Parrish et al. v. Dayton Lawsuit (June 5, 2013)

Both lawsuits state that this law is unconstitutional. Saville, et al. v. Dayton makes its case based on national labor laws (NLRA), federal anti-trust laws, and the 14th Amendment's Equal Protection clause. Parrish, et al. v. Dayton highlights the 1st Amendment's Freedom of Association clause.

Unfortunately, the courts ruled that both cases were not "ripe;" that means that they did not see harm was imminent. They did not rule on the merits of the cases.


May 18-20, 2013: After spending the last 3 days and nights at the Capitol, away from our families and childcare and going on little to no sleep, we are extremely disappointed that 68 so-called representatives in the Minnesota House did anything but represent the Constitution, their constituents, care providers, and their consciences. Instead, they voted for money and power by passing SF778, the Family Child Care and PCA unionization bill. While it is a sad day for freedom and liberty, we look forward to the opportunity to defeat this illegal, unconstitutional, and harmful bill in the courts. We will prevail!

Thank you to all of the amazing people (not paid or flown in by the unions) who have attended hearings, spent the weekend at the Capitol, contacted legislators, educated others, exemplified professionalism, and supported our rights as independent business owners against FORCED unionization. You have all been incredible and made a difference: 66 legislators from both parties voted NO on this bill; it passed by only 1 vote! That means that every legislator who voted for it was the deciding vote.

Please take the time to personally write or call every legislator who stood up for family childcare providers, PCAs, children, families, and people who use PCA services and voted NO on this bill. Every Republican was prepared a 24-hour Alamo-esque standoff to defend our rights and freedom. DFL Representatives Norton, McNamar, Pelowski, Faust, and Liebling refused to be bullied and voted NO. Thank you to all of them!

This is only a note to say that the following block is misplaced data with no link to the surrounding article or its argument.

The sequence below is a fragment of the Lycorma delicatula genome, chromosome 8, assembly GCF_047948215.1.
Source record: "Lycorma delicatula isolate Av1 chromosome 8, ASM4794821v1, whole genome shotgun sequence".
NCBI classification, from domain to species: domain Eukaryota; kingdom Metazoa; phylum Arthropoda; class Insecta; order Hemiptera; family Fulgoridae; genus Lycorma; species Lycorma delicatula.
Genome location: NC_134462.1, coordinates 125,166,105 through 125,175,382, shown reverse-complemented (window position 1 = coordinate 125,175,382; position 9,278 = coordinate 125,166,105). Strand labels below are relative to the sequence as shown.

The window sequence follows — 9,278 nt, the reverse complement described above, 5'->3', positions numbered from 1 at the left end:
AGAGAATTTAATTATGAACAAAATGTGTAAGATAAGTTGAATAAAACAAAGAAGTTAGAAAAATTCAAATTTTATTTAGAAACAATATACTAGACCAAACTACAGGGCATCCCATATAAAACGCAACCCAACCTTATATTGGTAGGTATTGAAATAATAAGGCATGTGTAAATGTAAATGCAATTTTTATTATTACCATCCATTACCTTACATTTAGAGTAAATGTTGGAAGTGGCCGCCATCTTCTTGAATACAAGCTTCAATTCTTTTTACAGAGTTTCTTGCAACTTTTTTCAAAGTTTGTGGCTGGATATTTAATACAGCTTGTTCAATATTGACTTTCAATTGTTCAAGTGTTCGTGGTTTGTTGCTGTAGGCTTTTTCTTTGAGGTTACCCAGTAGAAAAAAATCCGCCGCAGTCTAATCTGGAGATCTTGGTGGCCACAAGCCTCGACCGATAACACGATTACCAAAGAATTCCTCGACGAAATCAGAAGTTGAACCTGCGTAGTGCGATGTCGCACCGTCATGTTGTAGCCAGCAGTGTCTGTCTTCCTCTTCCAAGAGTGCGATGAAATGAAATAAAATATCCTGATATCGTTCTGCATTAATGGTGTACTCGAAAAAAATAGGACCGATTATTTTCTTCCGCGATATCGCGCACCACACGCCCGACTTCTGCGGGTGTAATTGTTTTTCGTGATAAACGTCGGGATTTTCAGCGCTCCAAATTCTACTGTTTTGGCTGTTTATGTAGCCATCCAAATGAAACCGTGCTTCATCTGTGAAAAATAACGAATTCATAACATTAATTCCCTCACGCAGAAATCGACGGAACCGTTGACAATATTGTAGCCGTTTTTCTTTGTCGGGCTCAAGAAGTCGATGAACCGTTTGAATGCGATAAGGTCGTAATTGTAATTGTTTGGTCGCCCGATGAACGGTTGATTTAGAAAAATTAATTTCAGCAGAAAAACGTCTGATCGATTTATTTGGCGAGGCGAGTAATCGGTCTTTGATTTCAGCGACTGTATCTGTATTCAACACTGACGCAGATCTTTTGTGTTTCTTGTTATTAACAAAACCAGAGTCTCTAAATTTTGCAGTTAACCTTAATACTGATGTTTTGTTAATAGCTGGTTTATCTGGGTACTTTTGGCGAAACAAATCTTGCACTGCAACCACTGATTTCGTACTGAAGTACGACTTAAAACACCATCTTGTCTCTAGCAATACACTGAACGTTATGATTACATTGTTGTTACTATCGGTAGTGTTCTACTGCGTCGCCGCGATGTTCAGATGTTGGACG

Watch the House floor sessions of SF 778:
Saturday: May 18 House debate (from 8:00:00)
Sunday: May 19 House debate (from 1:30:00)
Monday: May 20 House debate (from 38:00)

May 14-15, 2013: At 8:30 a.m. on May 15, after a record 17 1/2 hours of debate from afternoon to early morning, more than 24 amendments down, and 80 amendments left to go, SF 778 passed by a vote of 35-32. Thank you, everyone, for e-mailing these legislators. A special thanks to the Republican legislators for their tireless and heartfelt energy throughout the night and morning to drag this out into a new legislative day! Thank you to DFL Senators Bonoff, Scalze, Franzen, and Clausen and every Republican senator for voting against this illegal encroachment on our independent businesses!
May 14 Senate debate (part 1, approximately 2 hours in, Tues. - Wed.)
May 15 Senate debate (part 2, Wednesday morning)

May 8, 2013: The bill was heard again in the Senate Finance Committee through a long day and liberty took a hit by 12-10 vote! Senator Pappas protested when her bill was defeated, got a "mulligan," and Senator Bonoff changed her vote from no to yes to move it to the full Senate without recommendation.

May 6, 2013: Thanks to an outcry of frustration from providers, families, and other legislators, Chairman Cohen carried the bill over to Monday, May 6, where it was defeated by a vote of 11-11. Unfortunately, Senator Pappas demanded a revote, and Chairman Cohen gave in.
May 6 Senate Finance Committee -- AM
May 6 Senate Finance Committee -- PM

May 3, 2013: With 15 hours' notice for the meeting, SF778 was heard at 8:30am in the Senate Finance Committee.
May 3 Senate Finance Committee Video